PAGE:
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Carbon-isotopic analysis of microbial cells sorted by flow cytometry

Authors

  • K. M. EEK,

    1. Division of Geological and Planetary Sciences, California Institute of Technology, MC 100-23, 1200 E. California Blvd, Pasadena, CA 91125, USA
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  • A. L. SESSIONS,

    1. Division of Geological and Planetary Sciences, California Institute of Technology, MC 100-23, 1200 E. California Blvd, Pasadena, CA 91125, USA
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  • D. P. LIES

    1. Division of Geological and Planetary Sciences, California Institute of Technology, MC 100-23, 1200 E. California Blvd, Pasadena, CA 91125, USA
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Corresponding author: K. M. Eek. Tel.: +1 626 395 6271; fax: +1 626 683 0621; e-mail: magnus@gps.caltech.edu.

ABSTRACT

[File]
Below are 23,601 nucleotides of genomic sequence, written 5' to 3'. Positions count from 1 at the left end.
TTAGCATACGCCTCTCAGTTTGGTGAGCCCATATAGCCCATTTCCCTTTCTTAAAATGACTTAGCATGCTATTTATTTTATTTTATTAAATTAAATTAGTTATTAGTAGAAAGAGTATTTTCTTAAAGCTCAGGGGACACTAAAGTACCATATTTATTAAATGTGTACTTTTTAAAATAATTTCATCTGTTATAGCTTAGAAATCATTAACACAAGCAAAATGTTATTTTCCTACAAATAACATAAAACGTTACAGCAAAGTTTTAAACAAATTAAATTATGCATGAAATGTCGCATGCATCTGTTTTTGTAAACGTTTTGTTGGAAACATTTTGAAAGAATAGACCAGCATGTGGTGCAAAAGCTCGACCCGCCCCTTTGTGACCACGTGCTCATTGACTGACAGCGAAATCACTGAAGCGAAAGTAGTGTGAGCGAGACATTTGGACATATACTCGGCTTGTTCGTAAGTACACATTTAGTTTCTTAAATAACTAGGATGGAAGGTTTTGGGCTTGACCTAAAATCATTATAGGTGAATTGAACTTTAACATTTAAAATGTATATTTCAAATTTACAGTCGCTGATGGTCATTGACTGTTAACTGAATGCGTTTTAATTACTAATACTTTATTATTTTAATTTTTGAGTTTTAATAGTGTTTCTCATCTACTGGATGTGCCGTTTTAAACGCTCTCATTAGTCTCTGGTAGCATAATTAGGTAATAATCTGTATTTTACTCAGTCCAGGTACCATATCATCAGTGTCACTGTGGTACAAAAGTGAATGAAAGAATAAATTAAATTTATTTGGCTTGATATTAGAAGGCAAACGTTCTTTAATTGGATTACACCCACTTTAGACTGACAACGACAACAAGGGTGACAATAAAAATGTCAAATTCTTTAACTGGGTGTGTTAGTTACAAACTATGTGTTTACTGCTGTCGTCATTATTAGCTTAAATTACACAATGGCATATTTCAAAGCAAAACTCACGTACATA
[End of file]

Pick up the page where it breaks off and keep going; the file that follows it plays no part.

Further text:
One of the outstanding current problems in both geobiology and environmental microbiology is the quantitative analysis of in situ microbial metabolic activities. Techniques capable of such analysis would have wide application, from quantifying natural rates of biogeochemical cycling to identifying the metabolic activity of uncultured organisms. We describe here a method that represents one step towards that goal, namely the high-precision measurement of 13C in specific populations of microbial cells that are purified by fluorescence-activated cell sorting (FACS). Sorted cells are concentrated on a Teflon membrane filter, and their 13C content is measured by coupling an isotope ratio mass spectrometer (IRMS) with a home-built spooling wire microcombustion (SWiM) apparatus. The combined instrumentation provides measurements of δ13C in whole cells with precision better than 0.2‰ for samples containing as little as 25 ng of carbon. When losses associated with sample handling are taken into account, isotopic analyses require sorting roughly 104 eukaryotic or 107 bacterial cells per sample. Coupled with 13C-labelled substrate additions, this approach has the potential to directly quantify uptake of metabolites in specific populations of sorted cells. The high precision afforded by SWiM-IRMS also permits useful studies of natural abundance variations in 13C. The approach is equally applicable to specific populations of cells sorted from multicellular organisms.

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